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DailyTidings.com
  • EDUCATION IN ASHLAND

    Rewarding work

    High school students help return parts of watershed to a more natural state
  • High school students from Medford, Ashland and Phoenix armed with hard hats and Pulaskis are helping prevent eager madrone sprouts from taking over parts of the Ashland watershed that have been thinned to reduce fire danger.
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  • High school students from Medford, Ashland and Phoenix armed with hard hats and Pulaskis are helping prevent eager madrone sprouts from taking over parts of the Ashland watershed that have been thinned to reduce fire danger.
    "These (madrone) plants try to choke out our legacy trees," says Mario Miller of Phoenix High School. "But when we finish a day's work and look out on it all, you just know that's not going to happen. You wouldn't think this work is rewarding, but it's very satisfying."
    The students are part of the Ashland Watershed Youth Training and Employment Program, sponsored by the Lomakatsi Restoration Project. They are paid $10 an hour to whack down the sprouts with their Pulaskis (part ax, part adze), all the while learning forestry science from guest presenters and deciding whether this might be a good career.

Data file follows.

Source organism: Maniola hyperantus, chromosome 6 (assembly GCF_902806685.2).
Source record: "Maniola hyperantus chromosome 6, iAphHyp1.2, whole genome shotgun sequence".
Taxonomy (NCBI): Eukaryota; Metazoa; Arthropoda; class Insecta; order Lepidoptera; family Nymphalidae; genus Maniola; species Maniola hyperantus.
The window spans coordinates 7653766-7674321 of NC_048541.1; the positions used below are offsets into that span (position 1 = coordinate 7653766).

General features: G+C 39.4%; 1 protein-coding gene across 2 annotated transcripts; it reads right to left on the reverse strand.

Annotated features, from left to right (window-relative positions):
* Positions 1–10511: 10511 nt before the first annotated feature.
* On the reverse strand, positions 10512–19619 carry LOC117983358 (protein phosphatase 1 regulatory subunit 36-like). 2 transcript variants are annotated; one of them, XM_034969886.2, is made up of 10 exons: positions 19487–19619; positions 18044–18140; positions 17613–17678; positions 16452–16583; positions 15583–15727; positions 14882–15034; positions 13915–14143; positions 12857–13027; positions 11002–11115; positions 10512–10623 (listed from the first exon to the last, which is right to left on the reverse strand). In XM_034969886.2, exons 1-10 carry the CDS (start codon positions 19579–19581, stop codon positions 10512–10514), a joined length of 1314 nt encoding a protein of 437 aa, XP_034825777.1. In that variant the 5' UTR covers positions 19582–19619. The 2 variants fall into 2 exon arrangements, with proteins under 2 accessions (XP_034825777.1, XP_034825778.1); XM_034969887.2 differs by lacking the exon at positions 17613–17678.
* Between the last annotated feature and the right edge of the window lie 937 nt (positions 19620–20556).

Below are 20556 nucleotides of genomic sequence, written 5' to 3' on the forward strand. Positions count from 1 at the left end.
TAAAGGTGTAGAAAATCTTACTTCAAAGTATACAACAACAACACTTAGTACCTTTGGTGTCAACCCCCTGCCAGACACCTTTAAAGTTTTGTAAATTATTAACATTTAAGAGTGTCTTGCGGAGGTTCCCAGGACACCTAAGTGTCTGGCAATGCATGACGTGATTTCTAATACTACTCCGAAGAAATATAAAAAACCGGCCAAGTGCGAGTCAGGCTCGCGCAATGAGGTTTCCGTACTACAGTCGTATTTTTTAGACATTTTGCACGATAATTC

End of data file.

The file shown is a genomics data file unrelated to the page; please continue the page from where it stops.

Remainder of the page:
"I'm really excited about this," says Caitlyn Castle of Logos Public Charter School in Medford. "Everyone is so enthusiastic and involved. I've always wanted this, to learn how to protect the environment and put it back where it should be."
    The outdoor laboratory, combined with class instruction, is being recognized and modeled nationally, says Marko Bey, executive director of Lomakatsi.
    Students spent a day in the Freemont-Winema National Forest teaching the model — along with fire ecology and plant identification — to young people of the Klamath Tribe. On another day, they traveled to a meadow reclamation project on the Umpqua River.
    The project helps students become aware of job opportunities in the forests of Southern Oregon, says Ryan Puckett, Lomakatsi workforce trainer.
    "We're trying to show them there's a lot of partnership here," says Puckett. "Ecology restoration is the future and we want to get the spark going in them that this is how it works."
    Isabel Enns of Ashland High School is hoping for a career in psychology and believes the wilderness could play an important role in mental health, she says.
    Sponsoring the program with Lomakatsi is the Nature Conservancy, the city of Ashland and the U.S. Forest Service, which manages the land, says Alicia Fitzgerald, Lomakatsi outreach and communications manager.
    Lomakatsi has spent years thinning the Ashland watershed to prevent any fire from reaching the tops of ancient trees, thus increasing forest and stream health. Trimming madrone and other sprouts over a minimum of five years, says Fitzgerald, ensures the forest will maintain its restored ecology.
    John Darling is a freelance writer living in Ashland. E-mail him at jdarling@jeffnet.org.
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